Joaquin Palomino

Volunteer Reporter/Producer

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4:04pm

Wed July 24, 2013
Cops & Courts

East Bay Express: False witness

On the afternoon of June 29, 1998, Trina Gomez and Maximilian Patlan were closing a branch of Fidelity Financial Services in Fullerton, California, when two men knocked on the door. They asked if they could make a payment, so Patlan let them into the bank. Once inside, one of the men punched Patlan in the face and ordered him to lie on the ground. The other man pulled out a shotgun and forced Gomez to collect all of the available cash. Minutes later, the two thieves walked out of Fidelity with more than $5,400 in cash and personal checks. The armed robbery and assault happened so quickly that Gomez and Patlan later had difficulty identifying the perpetrators.

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3:37pm

Mon October 15, 2012
Cops & Courts

East Bay Express: Reforming Three Strikes

Throughout the 1990s, tough-on-crime laws were extremely popular in California. Numerous pieces of legislation lengthened prison terms for many crimes, and the War on Drugs locked up an unprecedented number of small-time criminals. However, it was California's Three Strikes law — approved by an overwhelming majority of voters in 1994 — that exemplified the tough-on-crime mindset of the decade.

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5:34pm

Fri September 21, 2012
Cops & Courts

East Bay Express: The People's Police Department

EastBayExpress.com

In January of 2011, 38-year-old Lamar Deshea Moore walked into the Detroit Police Department's sixth precinct and opened fire. Two officers were hit in the head with shrapnel, a commander was shot in the back, and a fourth officer was shot in the chest, although a bulletproof vest saved her from serious injury. "As you can imagine, utter chaos and pandemonium took place," Detroit Police Chief Ralph Godbee Jr. said at the time.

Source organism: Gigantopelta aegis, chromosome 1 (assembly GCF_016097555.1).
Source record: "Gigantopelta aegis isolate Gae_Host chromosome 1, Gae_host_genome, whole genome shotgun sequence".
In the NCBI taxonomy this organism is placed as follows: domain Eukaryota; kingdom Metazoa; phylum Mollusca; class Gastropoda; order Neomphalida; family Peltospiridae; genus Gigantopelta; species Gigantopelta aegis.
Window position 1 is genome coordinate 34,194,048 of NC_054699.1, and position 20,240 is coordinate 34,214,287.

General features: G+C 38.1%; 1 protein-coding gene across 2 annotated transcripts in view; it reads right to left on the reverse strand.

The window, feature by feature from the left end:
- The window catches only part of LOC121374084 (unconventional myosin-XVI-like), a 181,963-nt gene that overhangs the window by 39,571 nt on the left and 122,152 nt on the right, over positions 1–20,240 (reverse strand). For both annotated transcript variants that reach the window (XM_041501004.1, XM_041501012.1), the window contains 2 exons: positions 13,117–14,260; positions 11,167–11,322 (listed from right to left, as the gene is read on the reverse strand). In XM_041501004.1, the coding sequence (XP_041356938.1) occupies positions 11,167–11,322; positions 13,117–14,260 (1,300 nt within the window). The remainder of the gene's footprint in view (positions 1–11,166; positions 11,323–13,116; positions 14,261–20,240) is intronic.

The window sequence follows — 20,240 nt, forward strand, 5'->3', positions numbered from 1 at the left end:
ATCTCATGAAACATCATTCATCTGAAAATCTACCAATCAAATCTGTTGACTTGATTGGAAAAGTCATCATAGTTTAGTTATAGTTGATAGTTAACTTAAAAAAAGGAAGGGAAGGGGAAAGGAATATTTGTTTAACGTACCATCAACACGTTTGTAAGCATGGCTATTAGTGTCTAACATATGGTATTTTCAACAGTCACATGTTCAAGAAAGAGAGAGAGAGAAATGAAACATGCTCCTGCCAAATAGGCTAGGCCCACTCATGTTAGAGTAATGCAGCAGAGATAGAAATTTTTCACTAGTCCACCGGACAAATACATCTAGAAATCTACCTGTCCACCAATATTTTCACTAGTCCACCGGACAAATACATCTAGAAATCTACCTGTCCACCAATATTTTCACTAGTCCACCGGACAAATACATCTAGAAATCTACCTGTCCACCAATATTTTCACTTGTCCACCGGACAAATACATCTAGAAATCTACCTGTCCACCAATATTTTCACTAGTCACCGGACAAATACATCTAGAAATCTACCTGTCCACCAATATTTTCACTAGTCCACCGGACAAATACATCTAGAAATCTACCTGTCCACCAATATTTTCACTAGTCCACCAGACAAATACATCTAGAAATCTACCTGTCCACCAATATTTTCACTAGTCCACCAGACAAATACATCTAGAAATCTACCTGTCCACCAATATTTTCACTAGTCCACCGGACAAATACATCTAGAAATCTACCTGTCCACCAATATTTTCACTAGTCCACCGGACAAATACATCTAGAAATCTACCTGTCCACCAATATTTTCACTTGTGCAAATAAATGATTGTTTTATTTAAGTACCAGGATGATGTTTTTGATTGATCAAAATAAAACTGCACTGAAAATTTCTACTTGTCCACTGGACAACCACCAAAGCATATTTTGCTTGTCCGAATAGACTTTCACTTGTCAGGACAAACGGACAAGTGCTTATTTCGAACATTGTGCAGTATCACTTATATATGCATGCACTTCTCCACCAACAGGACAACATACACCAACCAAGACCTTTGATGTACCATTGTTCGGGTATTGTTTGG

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4:31pm

Wed July 18, 2012
Cops & Courts

Reforming the Oakland Police Department

Flickr user alxndr

Throughout the 1990s and into the early 2000s, two things shaped the Oakland Police Department.  The city had one of the highest crime rates in California, and four police officers calling themselves the “Riders” beat, robbed, and framed hundreds of residents in the flatlands of Oakland. For years the officers were praised for sweeping drugs from the rough streets of West Oakland. But in 2000 over 100 plaintiffs came forward and accused the “Riders” of kidnapping, false imprisonment, assault with a deadly weapon, and battery.

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10:04am

Tue July 17, 2012
Cops & Courts

Why the OPD is approaching a federal takeover

http://www.flickr.com/photos/v63/299902093/

Last Month, the Oakland city council voted to pay $40,000 in punitive damages for an officer who illegally strip searched two suspects in public. Federal Judge Thelton Henderson, who currently oversees the department as they make court-ordered reforms, referred to the strip-searching case as an example of how stuck the OPD is in their dysfunctional behavior.

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